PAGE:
Take a trip back to the early 1970s, when the critical mass of progressive minded baby boomer youth started to have to voice and and achieved the impossible (younger people will always be more open minded than the older establishment). Metro Toronto wanted to keep building ghettoized housing for the poor with no end in sight. In such a brief time from the late 1960s into the 1970s things changed dramatically. Trudeau gained power and was then forced to work with the NDP under a minority parliament around the early 1970s (wonderful things always get done under minority governments), and in turn Non Profit housing in all it’s forms was born. Municipal Non Profits, Non Profit Co-Op housing (as well as For-Profit Housing Co-Operatives), Privately owned and managed Non Profit Housing Corporations, as well as Senior’s Non Profit Housing, and even including things like Older Women’s Non Profit Housing. The list goes on and on, that gave birth to a whole broad spectrum of creatively concieved and thought out affordable rent geared to income and affordable market rate hosing, mixed with the luxury condominiums in a beautiful planned out downtown neighbourhood that is the St. Lawrence Neighbourhood; a neighbourhood that comes with all the amenities, including being situated in an established and improved tourist district, as well as being steps from the financial district and the many other benefits of vibrant downtown living. And of course, by bringing in the wealth from influential interests, the job gets done even better and more effectively; with the well to do and whatnot helping to pay for decent, safe affordable housing for all residents including lower income community members.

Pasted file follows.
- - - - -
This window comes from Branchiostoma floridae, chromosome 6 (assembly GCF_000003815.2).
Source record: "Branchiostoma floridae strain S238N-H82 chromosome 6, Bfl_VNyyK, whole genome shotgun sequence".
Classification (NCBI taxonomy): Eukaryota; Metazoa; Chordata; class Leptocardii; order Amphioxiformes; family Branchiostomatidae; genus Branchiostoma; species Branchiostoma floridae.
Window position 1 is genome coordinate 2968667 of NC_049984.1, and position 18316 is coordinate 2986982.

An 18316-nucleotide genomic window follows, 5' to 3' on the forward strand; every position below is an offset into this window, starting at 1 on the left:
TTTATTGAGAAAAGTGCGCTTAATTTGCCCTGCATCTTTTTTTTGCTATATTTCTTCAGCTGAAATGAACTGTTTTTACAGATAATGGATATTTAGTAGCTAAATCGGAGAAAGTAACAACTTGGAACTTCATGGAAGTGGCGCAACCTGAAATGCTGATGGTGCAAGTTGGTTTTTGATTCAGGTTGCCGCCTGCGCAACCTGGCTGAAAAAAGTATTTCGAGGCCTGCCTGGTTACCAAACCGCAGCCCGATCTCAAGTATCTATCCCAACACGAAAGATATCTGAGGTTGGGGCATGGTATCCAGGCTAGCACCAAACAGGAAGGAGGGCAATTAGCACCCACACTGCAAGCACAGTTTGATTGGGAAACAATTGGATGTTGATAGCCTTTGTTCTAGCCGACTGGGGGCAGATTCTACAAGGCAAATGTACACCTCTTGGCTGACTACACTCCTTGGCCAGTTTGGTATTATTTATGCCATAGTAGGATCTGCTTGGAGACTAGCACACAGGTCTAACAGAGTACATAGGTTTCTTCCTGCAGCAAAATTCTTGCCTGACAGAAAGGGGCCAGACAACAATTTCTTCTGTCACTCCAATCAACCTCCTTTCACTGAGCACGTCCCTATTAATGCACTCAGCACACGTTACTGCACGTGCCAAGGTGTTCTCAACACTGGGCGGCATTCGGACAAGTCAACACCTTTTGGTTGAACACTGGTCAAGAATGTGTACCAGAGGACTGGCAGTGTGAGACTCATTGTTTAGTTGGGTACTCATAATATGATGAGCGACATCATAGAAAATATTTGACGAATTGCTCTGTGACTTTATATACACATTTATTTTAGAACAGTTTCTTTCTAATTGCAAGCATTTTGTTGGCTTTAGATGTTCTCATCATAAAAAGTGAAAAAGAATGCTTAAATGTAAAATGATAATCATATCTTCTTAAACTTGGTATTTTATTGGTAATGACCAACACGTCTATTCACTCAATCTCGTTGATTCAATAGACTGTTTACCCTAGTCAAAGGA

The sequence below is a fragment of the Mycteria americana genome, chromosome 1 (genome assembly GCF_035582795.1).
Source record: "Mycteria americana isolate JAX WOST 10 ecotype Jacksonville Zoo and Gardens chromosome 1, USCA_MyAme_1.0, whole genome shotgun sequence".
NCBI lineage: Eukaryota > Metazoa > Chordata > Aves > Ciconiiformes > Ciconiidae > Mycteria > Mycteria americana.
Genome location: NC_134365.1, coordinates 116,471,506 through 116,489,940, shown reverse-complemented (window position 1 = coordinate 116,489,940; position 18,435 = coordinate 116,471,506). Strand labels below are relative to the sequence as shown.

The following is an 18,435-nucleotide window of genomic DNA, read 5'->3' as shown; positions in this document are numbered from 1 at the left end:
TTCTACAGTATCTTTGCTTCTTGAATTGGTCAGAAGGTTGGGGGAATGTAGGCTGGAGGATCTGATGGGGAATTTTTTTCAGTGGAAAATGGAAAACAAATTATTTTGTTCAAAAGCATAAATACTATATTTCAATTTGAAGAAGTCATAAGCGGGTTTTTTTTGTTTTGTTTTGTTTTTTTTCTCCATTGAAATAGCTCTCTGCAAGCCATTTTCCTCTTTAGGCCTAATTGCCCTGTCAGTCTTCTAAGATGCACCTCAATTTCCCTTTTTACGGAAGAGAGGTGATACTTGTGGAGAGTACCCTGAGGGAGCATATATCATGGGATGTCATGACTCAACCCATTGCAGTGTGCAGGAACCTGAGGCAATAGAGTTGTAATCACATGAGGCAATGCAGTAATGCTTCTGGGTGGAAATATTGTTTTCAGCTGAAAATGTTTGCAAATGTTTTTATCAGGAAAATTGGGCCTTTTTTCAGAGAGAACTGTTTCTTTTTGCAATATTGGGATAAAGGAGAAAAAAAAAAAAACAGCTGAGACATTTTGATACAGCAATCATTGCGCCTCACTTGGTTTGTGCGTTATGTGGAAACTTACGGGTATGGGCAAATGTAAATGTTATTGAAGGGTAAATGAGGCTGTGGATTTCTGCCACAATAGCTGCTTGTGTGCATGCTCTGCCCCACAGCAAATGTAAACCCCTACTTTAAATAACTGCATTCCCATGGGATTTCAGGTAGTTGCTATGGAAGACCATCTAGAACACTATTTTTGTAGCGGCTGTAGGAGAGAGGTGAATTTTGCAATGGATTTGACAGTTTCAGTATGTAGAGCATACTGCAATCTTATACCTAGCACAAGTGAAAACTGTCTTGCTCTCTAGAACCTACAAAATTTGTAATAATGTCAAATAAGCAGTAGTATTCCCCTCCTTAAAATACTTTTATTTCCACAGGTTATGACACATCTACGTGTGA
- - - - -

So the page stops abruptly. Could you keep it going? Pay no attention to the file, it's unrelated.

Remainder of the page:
Toronto Community Housing still has a flavour and somewhat of an attitude of the former Metro Housing, with many of the ill planned post war housing buildings still standing; buildings that continue to drag the former Cityhome buildings further down along with them… From an urban planning point of view, that SO much why we need to ensure the present financial welfare of the current state of the private housing market especially including the ongoing momentum condominium development and construction; while at the same time nurturing even further growth; including condominium construction growth that is helping to fund the latest generation of new affordable mixed income housing being built and managed by TCHC in partnership with a various group of private Condominium developers…